“Charles, they could put Hitler in there and you would vote for him.” This rhetorical vomit was not hurled by a jacked-up dullard at two in the morning in some booze can.
It was served up to me in an exchange on CTV Newsnet on Election Day.
The host asked me what my Corus Radio Network callers had been saying.
I told her that most of them were dying for change.
She then asked a Halifax-based talk-show host what his callers were telling him.
Instead of respecting her question, he made it personal, and some would say hateful.
Those who listen to my radio show on a regular basis and have heard the segment (it’s available on www.charlesadler.com) were stunned that I chose not to crush the lad. Since he was travelling the low road, I planted my feet firmly on the other road, allowing him to go on at some length.
Time turned his words into a self-made rope that he used to suffocate his credibility.
The host asked me for an opinion, and I simply said that I wasn’t willing to engage in the discussion on his level.
He fulminated about Hitler and Stalin and Satan, all the while trying desperately and disgustingly to make the case that Harper was a frightening authoritarian whose voters were mindless social conservatives.
It was the Paul Martin Campaign redux. Here was a featherweight failing miserably in selling the idea that Harper was too far removed from Canadian values.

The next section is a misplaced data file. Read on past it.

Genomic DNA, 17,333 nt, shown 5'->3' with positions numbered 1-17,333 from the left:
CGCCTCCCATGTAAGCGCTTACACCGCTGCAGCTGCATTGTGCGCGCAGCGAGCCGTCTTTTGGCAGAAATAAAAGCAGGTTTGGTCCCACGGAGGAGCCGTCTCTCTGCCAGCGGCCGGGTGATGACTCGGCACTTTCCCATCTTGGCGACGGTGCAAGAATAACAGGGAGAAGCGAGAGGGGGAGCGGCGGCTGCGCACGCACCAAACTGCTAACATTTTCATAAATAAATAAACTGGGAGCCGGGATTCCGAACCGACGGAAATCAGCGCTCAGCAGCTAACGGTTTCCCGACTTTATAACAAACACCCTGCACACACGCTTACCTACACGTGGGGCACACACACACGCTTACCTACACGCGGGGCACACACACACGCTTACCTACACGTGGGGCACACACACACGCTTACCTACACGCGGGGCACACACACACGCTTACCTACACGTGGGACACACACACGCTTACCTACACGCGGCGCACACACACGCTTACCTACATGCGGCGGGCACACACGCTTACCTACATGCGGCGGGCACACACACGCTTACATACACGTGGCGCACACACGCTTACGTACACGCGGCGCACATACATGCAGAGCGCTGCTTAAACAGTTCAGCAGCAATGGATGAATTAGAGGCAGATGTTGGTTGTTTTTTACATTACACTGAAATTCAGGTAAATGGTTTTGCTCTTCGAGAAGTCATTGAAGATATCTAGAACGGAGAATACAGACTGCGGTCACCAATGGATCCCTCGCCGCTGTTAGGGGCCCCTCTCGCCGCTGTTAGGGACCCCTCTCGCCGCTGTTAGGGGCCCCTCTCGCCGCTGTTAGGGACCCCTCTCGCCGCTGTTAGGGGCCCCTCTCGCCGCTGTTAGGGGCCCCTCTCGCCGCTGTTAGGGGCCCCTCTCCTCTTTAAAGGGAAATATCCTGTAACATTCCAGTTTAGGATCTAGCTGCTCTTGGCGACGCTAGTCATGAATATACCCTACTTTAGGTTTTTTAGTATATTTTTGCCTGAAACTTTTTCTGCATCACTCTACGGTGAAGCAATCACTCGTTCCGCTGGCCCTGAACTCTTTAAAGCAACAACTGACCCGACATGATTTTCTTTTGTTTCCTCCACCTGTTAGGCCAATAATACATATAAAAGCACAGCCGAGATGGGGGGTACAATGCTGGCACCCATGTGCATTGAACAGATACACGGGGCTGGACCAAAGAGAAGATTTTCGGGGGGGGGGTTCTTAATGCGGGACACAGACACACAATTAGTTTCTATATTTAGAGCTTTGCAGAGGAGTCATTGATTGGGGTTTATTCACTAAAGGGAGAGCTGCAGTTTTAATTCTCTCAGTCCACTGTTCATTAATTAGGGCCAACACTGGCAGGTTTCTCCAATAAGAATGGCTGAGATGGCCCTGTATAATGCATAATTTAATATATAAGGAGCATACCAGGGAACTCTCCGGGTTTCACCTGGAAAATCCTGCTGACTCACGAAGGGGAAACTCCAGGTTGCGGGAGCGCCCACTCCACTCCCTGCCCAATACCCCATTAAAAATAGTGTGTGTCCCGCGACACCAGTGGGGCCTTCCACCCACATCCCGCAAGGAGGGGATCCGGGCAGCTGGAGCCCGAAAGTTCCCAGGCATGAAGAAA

He didn’t make the sale for two reasons.
1) He strayed too far from the mainstream himself by comparing Harper’s supporters to Nazi sympathizers.
2) I didn’t nibble on his toxic bait.
It was a metaphor for what happened nationally. Martin’s scare campaign imploded because Canadian voters refused to swallow Herle’s Hemlock (Liberal strategist David Herle was the commander of Paul Martin’s war room).
Within minutes of the TV show, the story became the talk of the blogosphere. The Bourque Newswatch gave it two headlines that rocketed the story into the country’s cranium: Adler would vote for Hitler and CTV guest insults grandson of Auschwitz victims. In case you don’t know this, my paternal grandparents, Joseph and Rose Adler, were murdered in the name of Hitler.
While some of my listeners were angry with CTV, I was not. They had no way of knowing that the guy in Halifax was going to go nuclear. They assumed that since he had been gainfully employed by a reputable Canadian broadcaster, Rogers Radio, he wasn’t a bush leaguer.
Nobody at CTV put words into his mouth and nobody at the network prevented the tape of the segment from making its way into the blogosphere. I personally requested a copy from a senior CTV News executive. He knew that I wanted to create a national radio discussion of what is and is not out of bounds in public rhetoric. He graciously and courageously dispatched the tape to my computer.
Many broadcast outlets do not release tape of programming that they feel may cause them some negative publicity.
Within two hours of my TV encounter, I found myself in a Unitarian Church in the riding of Winnipeg South Centre, voting for the party that was being trashed by the talk-show host.
Marking an X beside the Conservative name on the ballot was probably the most effective response to what had taken place on the people’s airwaves.
Exercising your democratic right is the most satisfying way of taking out the trash.